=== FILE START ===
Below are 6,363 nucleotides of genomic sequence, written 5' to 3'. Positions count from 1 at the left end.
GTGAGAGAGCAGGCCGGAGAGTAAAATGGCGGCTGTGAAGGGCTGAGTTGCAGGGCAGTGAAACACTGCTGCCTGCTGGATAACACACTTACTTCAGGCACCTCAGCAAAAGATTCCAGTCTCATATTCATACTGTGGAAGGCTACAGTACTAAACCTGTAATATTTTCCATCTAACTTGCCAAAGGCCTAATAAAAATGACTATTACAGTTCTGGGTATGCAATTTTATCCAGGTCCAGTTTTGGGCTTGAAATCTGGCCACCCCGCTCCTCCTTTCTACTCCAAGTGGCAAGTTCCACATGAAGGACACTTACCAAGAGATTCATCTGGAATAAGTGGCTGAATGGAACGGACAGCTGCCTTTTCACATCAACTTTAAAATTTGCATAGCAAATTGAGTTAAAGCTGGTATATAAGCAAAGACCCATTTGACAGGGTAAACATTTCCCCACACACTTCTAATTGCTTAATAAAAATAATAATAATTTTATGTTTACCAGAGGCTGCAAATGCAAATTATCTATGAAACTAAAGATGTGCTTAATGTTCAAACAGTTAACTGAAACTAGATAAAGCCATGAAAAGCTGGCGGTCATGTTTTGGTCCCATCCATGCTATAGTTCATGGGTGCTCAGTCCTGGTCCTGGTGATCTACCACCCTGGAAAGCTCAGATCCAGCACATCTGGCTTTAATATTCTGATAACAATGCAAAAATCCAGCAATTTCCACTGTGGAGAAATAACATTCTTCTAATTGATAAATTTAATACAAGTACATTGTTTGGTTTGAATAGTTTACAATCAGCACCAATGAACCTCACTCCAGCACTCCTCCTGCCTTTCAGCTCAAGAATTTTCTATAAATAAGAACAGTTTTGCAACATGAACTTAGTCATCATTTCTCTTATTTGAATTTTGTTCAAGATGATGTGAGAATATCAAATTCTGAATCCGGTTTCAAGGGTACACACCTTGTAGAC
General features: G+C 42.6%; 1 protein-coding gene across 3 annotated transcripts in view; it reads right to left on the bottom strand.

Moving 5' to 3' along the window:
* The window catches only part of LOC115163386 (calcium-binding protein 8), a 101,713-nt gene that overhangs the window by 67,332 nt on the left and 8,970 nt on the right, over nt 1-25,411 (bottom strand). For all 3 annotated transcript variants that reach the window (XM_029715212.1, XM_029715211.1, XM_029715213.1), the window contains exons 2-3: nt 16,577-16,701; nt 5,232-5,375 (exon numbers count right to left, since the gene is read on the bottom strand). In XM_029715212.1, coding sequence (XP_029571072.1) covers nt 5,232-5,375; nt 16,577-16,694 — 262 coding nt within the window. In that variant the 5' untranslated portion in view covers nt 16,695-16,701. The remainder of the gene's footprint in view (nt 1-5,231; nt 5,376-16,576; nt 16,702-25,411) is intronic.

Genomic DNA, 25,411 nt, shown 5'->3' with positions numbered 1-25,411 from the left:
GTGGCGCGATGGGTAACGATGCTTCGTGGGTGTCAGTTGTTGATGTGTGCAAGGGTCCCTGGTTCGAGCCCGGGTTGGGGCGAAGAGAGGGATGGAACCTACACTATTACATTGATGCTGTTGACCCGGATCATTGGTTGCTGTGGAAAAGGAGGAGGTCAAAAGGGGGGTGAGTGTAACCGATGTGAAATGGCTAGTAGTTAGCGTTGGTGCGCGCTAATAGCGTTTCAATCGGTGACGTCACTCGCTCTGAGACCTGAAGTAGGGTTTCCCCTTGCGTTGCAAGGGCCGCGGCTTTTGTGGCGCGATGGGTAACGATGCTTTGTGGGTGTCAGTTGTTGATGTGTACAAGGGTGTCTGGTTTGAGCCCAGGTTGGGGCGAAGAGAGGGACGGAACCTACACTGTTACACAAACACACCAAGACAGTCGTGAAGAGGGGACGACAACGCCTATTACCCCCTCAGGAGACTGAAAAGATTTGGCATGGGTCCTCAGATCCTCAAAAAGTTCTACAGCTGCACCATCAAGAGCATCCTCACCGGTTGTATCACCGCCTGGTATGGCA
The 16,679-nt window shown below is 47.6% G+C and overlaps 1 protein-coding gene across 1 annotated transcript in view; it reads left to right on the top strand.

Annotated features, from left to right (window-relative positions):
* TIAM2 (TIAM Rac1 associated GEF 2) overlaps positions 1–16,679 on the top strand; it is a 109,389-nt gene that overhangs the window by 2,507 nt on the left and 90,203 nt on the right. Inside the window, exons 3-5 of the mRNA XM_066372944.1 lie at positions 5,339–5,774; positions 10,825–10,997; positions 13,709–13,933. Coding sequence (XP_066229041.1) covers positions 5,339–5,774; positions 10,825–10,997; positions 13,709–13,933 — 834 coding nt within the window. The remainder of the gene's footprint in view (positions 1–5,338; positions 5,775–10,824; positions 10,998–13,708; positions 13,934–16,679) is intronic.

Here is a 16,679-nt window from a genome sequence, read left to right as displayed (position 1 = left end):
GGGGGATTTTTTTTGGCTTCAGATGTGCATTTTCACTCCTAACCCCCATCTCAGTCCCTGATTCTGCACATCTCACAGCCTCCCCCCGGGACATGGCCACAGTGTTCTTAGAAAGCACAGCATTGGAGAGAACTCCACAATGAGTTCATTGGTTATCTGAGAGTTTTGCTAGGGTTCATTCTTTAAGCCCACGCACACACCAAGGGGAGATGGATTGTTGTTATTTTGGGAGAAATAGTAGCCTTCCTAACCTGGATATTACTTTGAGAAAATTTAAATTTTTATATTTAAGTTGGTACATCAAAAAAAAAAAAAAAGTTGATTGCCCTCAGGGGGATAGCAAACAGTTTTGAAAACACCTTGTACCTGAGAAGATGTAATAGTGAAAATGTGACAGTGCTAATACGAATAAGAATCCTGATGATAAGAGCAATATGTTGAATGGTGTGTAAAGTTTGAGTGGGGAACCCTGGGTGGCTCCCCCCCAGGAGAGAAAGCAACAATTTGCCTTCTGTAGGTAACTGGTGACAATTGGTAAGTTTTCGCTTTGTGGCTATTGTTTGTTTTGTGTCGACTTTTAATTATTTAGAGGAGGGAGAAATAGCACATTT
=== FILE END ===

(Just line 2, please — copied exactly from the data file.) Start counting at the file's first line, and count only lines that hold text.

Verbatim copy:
GTGAGAGAGCAGGCCGGAGAGTAAAATGGCGGCTGTGAAGGGCTGAGTTGCAGGGCAGTGAAACACTGCTGCCTGCTGGATAACACACTTACTTCAGGCACCTCAGCAAAAGATTCCAGTCTCATATTCATACTGTGGAAGGCTACAGTACTAAACCTGTAATATTTTCCATCTAACTTGCCAAAGGCCTAATAAAAATGACTATTACAGTTCTGGGTATGCAATTTTATCCAGGTCCAGTTTTGGGCTTGAAATCTGGCCACCCCGCTCCTCCTTTCTACTCCAAGTGGCAAGTTCCACATGAAGGACACTTACCAAGAGATTCATCTGGAATAAGTGGCTGAATGGAACGGACAGCTGCCTTTTCACATCAACTTTAAAATTTGCATAGCAAATTGAGTTAAAGCTGGTATATAAGCAAAGACCCATTTGACAGGGTAAACATTTCCCCACACACTTCTAATTGCTTAATAAAAATAATAATAATTTTATGTTTACCAGAGGCTGCAAATGCAAATTATCTATGAAACTAAAGATGTGCTTAATGTTCAAACAGTTAACTGAAACTAGATAAAGCCATGAAAAGCTGGCGGTCATGTTTTGGTCCCATCCATGCTATAGTTCATGGGTGCTCAGTCCTGGTCCTGGTGATCTACCACCCTGGAAAGCTCAGATCCAGCACATCTGGCTTTAATATTCTGATAACAATGCAAAAATCCAGCAATTTCCACTGTGGAGAAATAACATTCTTCTAATTGATAAATTTAATACAAGTACATTGTTTGGTTTGAATAGTTTACAATCAGCACCAATGAACCTCACTCCAGCACTCCTCCTGCCTTTCAGCTCAAGAATTTTCTATAAATAAGAACAGTTTTGCAACATGAACTTAGTCATCATTTCTCTTATTTGAATTTTGTTCAAGATGATGTGAGAATATCAAATTCTGAATCCGGTTTCAAGGGTACACACCTTGTAGAC